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Topic: is it possible to make PhD in UK without making MSc first?  (Read 21550 times)

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Offline Borek

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Dan, is it possible to make PhD in UK without making MSc first?

In Poland MSc is a prerequisite, I was told in US MSc are mostly graduate program dropouts.
« Last Edit: June 02, 2006, 07:56:11 PM by Mitch »
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Offline Dan

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Re: I am now a PhD Candidate!
« Reply #1 on: May 23, 2006, 07:41:43 AM »
Dan, is it possible to make PhD in UK without making MSc first?

In Poland MSc is a prerequisite, I was told in US MSc are mostly graduate program dropouts.

As far as I know, a Master's degree (or some international equivalent) is a prerequisite for PhD/DPhil study in the UK. For Chemistry anyway.

Do you mean someone in the USA told you UK MSc's were a sign of graduate drop-outs, or that MSc's gained in the USA were a sign of graduate drop-outs?

If someone has an MSc it doesn't necessarily mean they dropped out of their PhD. PhD dropouts would have an MSc, but that doesn't mean they ever went for a PhD. At some universities, eg. Oxford, you cannot get a BSc in chemistry, a 4 year MChem is mandatory.

All I know about the US is this:

I'm doing a 4 year course, which will give me an MChem (provided I don't fail). Now, if I wanted to do a PhD in America I would also have to spend another year getting an american master's degree! This is supposedly because in America, it takes 5 years to get a masters, which everyone one in the UK attributes to poor university education in the USA - but I'm not in any position to comment on the degree of truth in that statement.

So I think for american PhDs you have to do an extra year in america before you start your PhD.
 
My Inorganic tutor did this - he had to do the extra year even though he discovered something new and awesome when he did his MChem research year, I can't remember what it was, solids don't get me very excited, but he got full marks for his thesis!
« Last Edit: May 23, 2006, 07:46:53 AM by Dan »
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Offline Borek

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Re: I am now a PhD Candidate!
« Reply #2 on: May 23, 2006, 07:48:11 AM »
MSc's gained in the USA were a sign of graduate drop-outs?

In general US graduate studies end with PhD, ar at least that's the idea. If you fail, you may get MSc.

But that's what I have heard somewhere on the net, so it can be wrong, prejudiced or something.
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Offline Dan

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Re: I am now a PhD Candidate!
« Reply #3 on: May 23, 2006, 07:52:54 AM »
prejudiced

Probably - at least if he Americans are as prejudiced towards us as we (generally) are of them!
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Offline P

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Re: I am now a PhD Candidate!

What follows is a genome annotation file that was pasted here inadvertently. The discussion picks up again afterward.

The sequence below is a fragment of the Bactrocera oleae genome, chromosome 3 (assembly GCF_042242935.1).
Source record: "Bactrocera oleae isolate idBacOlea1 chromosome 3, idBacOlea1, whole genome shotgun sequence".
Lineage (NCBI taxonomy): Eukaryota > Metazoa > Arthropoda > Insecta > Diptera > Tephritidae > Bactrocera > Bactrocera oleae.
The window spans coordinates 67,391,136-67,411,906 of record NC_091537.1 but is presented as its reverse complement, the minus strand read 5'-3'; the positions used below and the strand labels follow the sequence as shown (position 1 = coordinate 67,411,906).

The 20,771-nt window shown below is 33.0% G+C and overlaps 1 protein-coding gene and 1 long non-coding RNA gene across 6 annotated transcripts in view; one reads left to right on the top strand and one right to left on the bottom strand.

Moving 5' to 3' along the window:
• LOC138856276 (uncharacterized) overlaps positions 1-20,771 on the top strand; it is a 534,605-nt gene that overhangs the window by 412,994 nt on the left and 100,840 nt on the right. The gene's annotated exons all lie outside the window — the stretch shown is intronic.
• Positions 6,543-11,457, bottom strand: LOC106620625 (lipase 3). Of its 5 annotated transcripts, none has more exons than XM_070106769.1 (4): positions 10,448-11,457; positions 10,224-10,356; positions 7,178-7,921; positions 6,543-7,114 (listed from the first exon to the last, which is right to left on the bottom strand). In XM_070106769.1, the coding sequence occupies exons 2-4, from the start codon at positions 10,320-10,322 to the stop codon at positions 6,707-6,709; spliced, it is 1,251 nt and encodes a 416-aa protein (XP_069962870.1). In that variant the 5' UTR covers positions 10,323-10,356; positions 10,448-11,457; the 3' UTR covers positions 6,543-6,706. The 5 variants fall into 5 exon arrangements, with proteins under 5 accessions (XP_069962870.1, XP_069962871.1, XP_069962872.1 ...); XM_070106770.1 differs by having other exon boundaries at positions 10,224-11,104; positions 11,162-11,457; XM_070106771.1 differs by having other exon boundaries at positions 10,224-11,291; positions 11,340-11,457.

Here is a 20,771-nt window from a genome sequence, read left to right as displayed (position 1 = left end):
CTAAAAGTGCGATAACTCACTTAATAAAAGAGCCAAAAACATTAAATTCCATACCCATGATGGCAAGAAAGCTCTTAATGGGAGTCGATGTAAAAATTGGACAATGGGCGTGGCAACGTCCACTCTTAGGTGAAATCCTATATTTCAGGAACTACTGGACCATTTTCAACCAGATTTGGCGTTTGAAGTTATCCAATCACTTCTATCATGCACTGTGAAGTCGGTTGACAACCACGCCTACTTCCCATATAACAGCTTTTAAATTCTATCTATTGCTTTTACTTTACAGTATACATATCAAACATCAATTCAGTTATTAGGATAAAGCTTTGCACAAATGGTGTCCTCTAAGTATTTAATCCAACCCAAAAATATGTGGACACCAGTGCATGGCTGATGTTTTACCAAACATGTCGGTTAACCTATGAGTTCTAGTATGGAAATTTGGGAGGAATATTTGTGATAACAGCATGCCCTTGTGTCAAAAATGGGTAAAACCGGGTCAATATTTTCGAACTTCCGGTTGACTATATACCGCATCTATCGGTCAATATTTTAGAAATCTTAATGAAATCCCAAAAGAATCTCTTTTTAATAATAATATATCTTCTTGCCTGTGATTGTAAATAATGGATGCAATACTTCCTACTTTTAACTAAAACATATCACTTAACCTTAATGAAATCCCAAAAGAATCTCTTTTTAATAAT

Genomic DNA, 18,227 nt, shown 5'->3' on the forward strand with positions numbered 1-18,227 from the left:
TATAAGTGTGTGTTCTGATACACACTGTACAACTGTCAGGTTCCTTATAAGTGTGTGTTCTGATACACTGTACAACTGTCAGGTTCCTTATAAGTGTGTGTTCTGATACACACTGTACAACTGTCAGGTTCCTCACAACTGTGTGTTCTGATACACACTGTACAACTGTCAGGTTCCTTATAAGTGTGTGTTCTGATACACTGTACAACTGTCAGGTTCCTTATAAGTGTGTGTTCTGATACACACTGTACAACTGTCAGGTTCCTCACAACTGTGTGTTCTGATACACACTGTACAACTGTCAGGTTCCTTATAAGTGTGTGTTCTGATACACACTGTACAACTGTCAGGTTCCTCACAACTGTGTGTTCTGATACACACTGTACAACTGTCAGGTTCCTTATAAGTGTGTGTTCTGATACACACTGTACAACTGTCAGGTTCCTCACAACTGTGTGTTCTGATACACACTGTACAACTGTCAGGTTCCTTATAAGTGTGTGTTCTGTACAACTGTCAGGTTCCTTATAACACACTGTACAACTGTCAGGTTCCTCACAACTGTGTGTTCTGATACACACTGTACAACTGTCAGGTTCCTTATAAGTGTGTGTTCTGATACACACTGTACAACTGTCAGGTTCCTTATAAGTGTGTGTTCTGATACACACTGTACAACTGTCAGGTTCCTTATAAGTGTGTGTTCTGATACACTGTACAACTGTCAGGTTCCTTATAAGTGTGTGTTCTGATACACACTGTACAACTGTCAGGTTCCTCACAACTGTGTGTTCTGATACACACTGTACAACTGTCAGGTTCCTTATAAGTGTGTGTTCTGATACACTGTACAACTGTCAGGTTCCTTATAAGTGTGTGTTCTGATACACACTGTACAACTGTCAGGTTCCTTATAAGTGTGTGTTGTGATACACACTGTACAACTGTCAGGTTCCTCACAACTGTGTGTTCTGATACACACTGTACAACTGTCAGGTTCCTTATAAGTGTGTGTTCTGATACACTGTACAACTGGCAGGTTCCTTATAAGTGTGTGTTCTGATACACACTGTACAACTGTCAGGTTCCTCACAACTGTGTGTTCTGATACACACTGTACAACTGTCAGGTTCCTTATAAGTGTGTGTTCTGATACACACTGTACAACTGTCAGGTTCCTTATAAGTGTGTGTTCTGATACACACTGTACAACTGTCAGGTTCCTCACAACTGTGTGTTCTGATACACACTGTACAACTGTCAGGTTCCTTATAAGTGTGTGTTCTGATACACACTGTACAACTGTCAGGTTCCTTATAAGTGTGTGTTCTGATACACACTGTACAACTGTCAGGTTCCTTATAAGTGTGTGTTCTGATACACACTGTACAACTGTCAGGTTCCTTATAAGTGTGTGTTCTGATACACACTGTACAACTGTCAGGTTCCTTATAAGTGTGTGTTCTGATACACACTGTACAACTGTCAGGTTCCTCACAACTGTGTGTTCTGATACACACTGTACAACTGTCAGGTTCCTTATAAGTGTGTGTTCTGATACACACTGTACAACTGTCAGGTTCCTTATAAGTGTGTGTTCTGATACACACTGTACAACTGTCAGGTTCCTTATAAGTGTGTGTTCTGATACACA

« Reply #4 on: May 23, 2006, 09:15:45 AM »
Dan, is it possible to make PhD in UK without making MSc first?

In Poland MSc is a prerequisite, I was told in US MSc are mostly graduate program dropouts.

You can get onto a course if you have a good BSc.  Some start by undertaking a MSc and converting to a doctorate if the project goes in the right direction.    If you 'fail' your Ph.D. or if it doesn't quite go to plan shall we say, then they give you an MPhil.  A MSc is a respected course as far as I know.


That was the last "signifigant" stage before you get a PhD. I still need to work in lab a few more years and write a dissertation, but these are the easy things compared to this oral exam.

Thats different to here in the UK  -  we do the 3 year lab work, write the thesis and then do an oral exam  -  If you come out of the oral alive then you pass. 


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Re: I am now a PhD Candidate!
« Reply #5 on: May 23, 2006, 06:11:26 PM »
Now that we are discussing about PhDs: I recently finished my exams and want to start applications in the states. Any useful hints on how to succeed in the GRE exams?
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Offline Donaldson Tan

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Re: I am now a PhD Candidate!
« Reply #6 on: May 23, 2006, 07:51:59 PM »
Now that we are discussing about PhDs: I recently finished my exams and want to start applications in the states. Any useful hints on how to succeed in the GRE exams?

Do our UK undergraduate MEng and MSc qualify for direct entry into American PhD programs?

I am sure they are called intercalculated masters for a reason..
"Say you're in a [chemical] plant and there's a snake on the floor. What are you going to do? Call a consultant? Get a meeting together to talk about which color is the snake? Employees should do one thing: walk over there and you step on the friggin� snake." - Jean-Pierre Garnier, CEO of Glaxosmithkline, June 2006

Offline mike

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Re: I am now a PhD Candidate!
« Reply #7 on: May 23, 2006, 08:18:11 PM »
Quote
In general US graduate studies end with PhD, ar at least that's the idea. If you fail, you may get MSc.

But that's what I have heard somewhere on the net, so it can be wrong, prejudiced or something.

Borek: Don't be too quick to judge! Failure is not the only reason people leave studies..
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Offline Donaldson Tan

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Re: I am now a PhD Candidate!